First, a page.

I have a bunch of gray squirrel in my yard. They've always eaten the
bird seed I put in feeder, but I really don't care about that.
Recently however, a gray squirrel was gnawing on a Burning Bush shrub
that has been under the bird feeders for about 4 years now.
I've never seen a gray squirrel try to eat a shrub before.
Does anyone know if this is a common problem, or just a temporary
oddity. The bush was just setting out new leaves as it is mid spring
where I live (coastal NH).
Any recommended solutions besides moving the bush or the feeders?
We had a terrible rabbit and squirrel problem until a new neighbor moved
into the next house down the road. They have two huge altered male cats.
These cats prowl through our gardens and yard several times a day. Within 2
years both the rabbits and squirrels have become close to extinct. The
quail also stay away.
You may need 5 or 6 of the gray squirrels, as these are a bit smaller
than others. They are easily caught in a trap baited with peanut
butter. Our local red-tailed hawks tend to thin out the squirrel
Wash and quarter three or four good sized squirrels; put them on, with
a small tablespoonful of salt, directly after breakfast, in a gallon
of cold water. Cover the pot close, and set it on the back part of
the stove to simmer gently, _not_ boil. Add vegetables just the same
as you do in case of other meat soups in the summer season, but
especially good will you find corn, Irish potatoes, tomatoes and Lima
beans. Strain the soup through a coarse colander when the meat has
boiled to shreds, so as to get rid of the squirrels' troublesome
little bones. Then return to the pot, and after boiling a while
longer, thicken with a piece of butter rubbed in flour. Celery and
parsley leaves chopped up are also considered an improvement by many.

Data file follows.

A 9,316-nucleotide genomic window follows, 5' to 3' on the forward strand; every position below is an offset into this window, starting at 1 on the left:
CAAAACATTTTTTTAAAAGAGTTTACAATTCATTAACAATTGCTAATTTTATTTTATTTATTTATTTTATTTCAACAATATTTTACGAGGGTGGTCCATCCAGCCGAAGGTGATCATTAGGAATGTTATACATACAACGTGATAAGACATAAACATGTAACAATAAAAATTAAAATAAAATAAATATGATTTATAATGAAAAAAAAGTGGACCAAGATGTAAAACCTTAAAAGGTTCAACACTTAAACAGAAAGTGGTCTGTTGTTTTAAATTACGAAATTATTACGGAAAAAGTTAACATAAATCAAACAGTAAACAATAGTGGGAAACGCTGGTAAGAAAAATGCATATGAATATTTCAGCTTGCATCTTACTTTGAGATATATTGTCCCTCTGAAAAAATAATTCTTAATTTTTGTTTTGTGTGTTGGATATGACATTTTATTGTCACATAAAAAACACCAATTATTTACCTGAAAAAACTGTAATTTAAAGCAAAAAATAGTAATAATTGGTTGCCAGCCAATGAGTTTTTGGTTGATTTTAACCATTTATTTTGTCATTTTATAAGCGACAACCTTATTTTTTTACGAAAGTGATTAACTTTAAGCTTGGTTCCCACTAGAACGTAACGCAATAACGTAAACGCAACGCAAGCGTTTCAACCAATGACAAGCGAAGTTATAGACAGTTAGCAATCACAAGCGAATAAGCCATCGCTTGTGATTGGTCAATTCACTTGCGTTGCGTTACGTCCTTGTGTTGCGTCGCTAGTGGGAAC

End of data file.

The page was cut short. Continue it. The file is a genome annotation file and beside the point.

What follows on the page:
Toast two slices of bread, cut them into dice one-half inch square,
fry them in butter, put them into the bottom of your tureen, and then
pour the soup boiling hot upon them. Very good.
I have had good luck stopping the tree rats from digging in my flower beds with a
dusting of blood meal. but this morning I heard about people spraying fox urine
stuff to keep chippies from digging/chewing. if all else fails, try some
on the bush. Ingrid
toonartist firstname.lastname@example.org wrote:
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Solve the problem, dont waste energy finding who's to blame
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Zone 5 next to Lake Michigan
I use a big bulk bag of cayenne pepper from a health food store. It's
cheaper there. Sprinkle around planting beds or whatever you want to keep
the little stinkers out of. It has always worked for me, or course you need
to reapply after a rain.
On 3 May 2006 13:56:05 -0700 in
toonartist email@example.com graced the world with this thought:
~ 4-5 squirrels, cut into serving pieces
~ Original Allegro marinade
~ garlic powder
~ Creole seasoning
~ your favorite bbq sauce
Place meat in a large ziplock bag and cover with the marinade.
Refrigerate at least 1 hour. Overnight is better.
Line a 9 x 13 baking pan with foil. Make the foil big enough so you
can fold over the top and seal.
Place the meat on the foil and season with garlic powder, salt, pepper
and creole seasoning.
Wrap the foil over the top and seal. Bake for 2 hours at 350 degrees.
While squirrel is cooking, pre-heat your grill.
When squirrel is done, remove it from foil and place on grill. Baste
with bbq sauce.
Grill over medium heat until sauce starts to get sticky. Do not
overcook! you don't want the meat to get tough!
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